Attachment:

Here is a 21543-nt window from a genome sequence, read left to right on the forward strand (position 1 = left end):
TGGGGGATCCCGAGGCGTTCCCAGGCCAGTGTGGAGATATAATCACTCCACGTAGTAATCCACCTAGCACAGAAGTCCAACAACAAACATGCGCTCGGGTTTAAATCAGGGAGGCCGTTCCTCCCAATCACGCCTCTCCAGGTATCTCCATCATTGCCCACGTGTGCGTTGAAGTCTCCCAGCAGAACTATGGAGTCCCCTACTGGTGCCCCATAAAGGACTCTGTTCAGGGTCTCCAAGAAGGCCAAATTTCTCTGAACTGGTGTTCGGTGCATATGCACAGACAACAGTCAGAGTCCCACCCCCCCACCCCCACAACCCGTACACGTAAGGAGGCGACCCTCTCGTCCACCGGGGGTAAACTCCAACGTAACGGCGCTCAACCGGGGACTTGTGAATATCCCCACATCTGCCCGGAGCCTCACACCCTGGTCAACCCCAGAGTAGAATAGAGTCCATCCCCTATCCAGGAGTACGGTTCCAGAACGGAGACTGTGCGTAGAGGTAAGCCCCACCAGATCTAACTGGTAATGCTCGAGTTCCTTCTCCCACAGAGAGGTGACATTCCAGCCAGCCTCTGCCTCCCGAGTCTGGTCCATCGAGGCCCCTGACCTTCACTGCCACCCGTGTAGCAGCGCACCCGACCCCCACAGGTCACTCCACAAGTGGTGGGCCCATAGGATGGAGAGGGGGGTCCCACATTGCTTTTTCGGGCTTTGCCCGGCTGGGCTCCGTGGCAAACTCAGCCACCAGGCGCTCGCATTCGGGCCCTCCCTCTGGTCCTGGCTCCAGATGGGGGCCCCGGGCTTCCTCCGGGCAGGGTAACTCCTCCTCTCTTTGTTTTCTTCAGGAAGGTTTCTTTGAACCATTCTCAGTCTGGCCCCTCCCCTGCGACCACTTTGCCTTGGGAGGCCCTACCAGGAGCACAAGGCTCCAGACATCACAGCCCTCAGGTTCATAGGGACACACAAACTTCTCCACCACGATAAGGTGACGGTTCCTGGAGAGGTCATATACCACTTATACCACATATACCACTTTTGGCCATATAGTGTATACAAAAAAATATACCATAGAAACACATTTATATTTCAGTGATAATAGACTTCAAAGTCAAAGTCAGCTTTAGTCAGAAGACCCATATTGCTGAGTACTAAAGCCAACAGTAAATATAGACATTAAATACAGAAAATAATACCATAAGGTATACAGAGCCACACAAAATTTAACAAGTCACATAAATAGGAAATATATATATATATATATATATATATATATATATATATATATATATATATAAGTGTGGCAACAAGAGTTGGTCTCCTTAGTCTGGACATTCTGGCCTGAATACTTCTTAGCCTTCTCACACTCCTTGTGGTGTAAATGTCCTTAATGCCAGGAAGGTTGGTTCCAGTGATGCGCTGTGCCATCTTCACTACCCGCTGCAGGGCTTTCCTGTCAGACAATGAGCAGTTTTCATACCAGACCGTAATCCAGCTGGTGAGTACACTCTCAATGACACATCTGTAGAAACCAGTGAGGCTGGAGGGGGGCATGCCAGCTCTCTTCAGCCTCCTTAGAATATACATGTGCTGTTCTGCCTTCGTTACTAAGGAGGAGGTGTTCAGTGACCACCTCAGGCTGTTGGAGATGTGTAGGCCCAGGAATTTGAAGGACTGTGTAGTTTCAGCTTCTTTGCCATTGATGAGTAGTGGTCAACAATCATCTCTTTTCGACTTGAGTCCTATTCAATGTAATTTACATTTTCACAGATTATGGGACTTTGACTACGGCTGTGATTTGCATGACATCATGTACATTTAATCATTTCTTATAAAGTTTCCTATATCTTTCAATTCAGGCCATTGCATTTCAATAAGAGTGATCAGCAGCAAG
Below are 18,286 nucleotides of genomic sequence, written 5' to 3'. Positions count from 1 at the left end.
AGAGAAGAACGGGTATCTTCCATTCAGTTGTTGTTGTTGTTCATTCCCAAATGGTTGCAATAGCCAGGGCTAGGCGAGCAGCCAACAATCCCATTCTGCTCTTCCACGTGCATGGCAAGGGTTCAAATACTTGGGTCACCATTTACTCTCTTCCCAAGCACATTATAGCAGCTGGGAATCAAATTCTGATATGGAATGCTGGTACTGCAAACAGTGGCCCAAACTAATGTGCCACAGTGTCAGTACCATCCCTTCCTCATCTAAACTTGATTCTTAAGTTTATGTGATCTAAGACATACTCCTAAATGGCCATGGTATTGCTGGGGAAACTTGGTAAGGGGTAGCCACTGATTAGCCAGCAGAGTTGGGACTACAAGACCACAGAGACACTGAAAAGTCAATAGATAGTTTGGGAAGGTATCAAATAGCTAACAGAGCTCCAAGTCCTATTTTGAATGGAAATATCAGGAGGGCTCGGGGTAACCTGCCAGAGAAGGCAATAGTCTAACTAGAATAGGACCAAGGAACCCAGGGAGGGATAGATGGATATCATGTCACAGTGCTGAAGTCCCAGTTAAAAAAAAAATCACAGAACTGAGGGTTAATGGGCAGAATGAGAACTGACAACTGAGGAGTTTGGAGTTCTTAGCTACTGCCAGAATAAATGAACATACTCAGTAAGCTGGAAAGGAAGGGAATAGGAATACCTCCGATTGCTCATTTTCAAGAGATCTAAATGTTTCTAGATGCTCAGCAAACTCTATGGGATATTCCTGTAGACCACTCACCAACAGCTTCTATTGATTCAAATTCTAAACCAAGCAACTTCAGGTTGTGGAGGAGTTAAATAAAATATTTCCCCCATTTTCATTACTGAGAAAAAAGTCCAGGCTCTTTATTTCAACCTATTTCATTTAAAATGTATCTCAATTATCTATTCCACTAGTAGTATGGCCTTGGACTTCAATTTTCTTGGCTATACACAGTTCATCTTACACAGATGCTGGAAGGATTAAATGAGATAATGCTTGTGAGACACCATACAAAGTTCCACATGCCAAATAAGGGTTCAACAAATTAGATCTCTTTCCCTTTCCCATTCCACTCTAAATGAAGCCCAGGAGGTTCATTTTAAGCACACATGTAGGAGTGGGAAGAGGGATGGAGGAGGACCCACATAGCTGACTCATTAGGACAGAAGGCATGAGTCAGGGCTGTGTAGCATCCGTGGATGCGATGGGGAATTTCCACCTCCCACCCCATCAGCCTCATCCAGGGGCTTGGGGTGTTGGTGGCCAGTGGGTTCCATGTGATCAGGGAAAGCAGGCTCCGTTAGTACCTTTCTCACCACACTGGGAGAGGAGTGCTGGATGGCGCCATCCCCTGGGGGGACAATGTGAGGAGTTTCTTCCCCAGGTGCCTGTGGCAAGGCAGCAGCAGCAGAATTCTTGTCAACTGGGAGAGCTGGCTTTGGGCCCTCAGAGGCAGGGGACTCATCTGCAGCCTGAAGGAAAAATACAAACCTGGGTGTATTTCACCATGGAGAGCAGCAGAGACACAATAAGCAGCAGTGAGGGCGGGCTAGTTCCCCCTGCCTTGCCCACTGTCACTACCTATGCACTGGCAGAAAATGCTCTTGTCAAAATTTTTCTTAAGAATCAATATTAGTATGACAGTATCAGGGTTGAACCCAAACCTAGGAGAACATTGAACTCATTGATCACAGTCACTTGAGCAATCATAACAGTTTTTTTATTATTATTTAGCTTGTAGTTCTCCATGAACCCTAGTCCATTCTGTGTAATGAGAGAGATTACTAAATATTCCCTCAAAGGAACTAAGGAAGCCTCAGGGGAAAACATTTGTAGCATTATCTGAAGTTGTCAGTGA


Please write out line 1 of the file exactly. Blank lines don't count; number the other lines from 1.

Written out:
Here is a 21543-nt window from a genome sequence, read left to right on the forward strand (position 1 = left end):